Can you remember what’s on your grocery list? The relationship between improving memory and improving speech

Memory. It’s a topic that has always interested me. Wouldn’t it be great to recall names, dates, and my grocery list more efficiently? Although I’ve read many articles and books on the subject, notable changes in my memory skills have been elusive.

Recently, I attended a seminar about improving memory. I was struck by several things during the presentation:

  • The presenter had an amazing memory, which made him seem like a genius.
  • I could have an amazing memory too, with a step-by-step plan and focused practice.
  • The process to improve my memory is the same process I instruct my clients to use to form new speech habits!

I bought the memory improvement program featured at the seminar, and I have made a serious personal commitment to follow the plan and practice diligently to elicit change.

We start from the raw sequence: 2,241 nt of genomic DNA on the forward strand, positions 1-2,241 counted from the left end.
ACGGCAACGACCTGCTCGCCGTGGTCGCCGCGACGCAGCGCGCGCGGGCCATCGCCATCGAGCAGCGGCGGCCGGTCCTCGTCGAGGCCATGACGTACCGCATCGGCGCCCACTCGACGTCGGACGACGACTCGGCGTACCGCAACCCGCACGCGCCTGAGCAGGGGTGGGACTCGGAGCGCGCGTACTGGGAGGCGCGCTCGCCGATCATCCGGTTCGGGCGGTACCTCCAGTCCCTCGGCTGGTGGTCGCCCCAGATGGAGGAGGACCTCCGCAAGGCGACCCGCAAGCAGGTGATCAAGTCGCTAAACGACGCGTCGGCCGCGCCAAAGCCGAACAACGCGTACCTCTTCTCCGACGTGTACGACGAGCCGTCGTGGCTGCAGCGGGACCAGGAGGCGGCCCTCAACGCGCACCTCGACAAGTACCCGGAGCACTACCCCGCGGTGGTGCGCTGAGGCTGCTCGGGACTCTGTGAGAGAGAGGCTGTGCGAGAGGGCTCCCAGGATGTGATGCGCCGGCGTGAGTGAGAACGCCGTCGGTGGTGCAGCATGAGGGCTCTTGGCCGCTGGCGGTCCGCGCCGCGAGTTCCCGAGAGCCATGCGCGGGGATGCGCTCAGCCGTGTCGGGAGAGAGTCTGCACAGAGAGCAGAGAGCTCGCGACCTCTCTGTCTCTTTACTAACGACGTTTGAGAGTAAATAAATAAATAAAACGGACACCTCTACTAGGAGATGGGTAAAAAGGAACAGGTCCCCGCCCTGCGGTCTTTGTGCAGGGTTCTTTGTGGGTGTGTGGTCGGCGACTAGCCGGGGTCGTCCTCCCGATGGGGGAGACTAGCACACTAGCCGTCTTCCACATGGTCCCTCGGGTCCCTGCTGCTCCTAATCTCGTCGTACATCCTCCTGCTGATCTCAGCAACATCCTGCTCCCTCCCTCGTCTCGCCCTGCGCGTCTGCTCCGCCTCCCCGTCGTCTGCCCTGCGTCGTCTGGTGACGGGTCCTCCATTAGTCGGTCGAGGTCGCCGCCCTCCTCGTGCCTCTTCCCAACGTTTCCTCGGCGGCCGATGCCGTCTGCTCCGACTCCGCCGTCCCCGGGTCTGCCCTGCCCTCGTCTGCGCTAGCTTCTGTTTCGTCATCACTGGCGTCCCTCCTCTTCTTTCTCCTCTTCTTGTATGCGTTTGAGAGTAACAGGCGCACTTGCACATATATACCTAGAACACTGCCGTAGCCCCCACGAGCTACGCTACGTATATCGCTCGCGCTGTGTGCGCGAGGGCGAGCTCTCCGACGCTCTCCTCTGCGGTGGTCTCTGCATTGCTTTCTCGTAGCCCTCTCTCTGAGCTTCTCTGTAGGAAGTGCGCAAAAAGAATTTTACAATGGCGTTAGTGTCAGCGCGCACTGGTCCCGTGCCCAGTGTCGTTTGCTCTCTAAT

What personal changes do you want to make in your speaking and communication? Are you prepared to commit to the practice necessary to reduce your accent, improve your voice, or develop your public speaking skills? If you’re serious about change, it is possible — with a plan, a program, and practice.

Here are 5 tips to help you elicit personal change:

  1. Choose a specific time to practice each day. Schedule your practice as you would any other appointment.
  2. Be flexible. If you have to adjust the time to accommodate other commitments, do so.
  3. Some practice is always better than no practice. If a half hour has to be shortened to 15 minutes, that’s okay.
  4. Schedule short practice times throughout the day. Set an alert or reminder on your phone to take a 10-15 minute break to practice.
  5. Leave notes around your home, office, or car. List practice words or tasks to say or do whenever you see them.

Remember, change is possible. It’s up to you!

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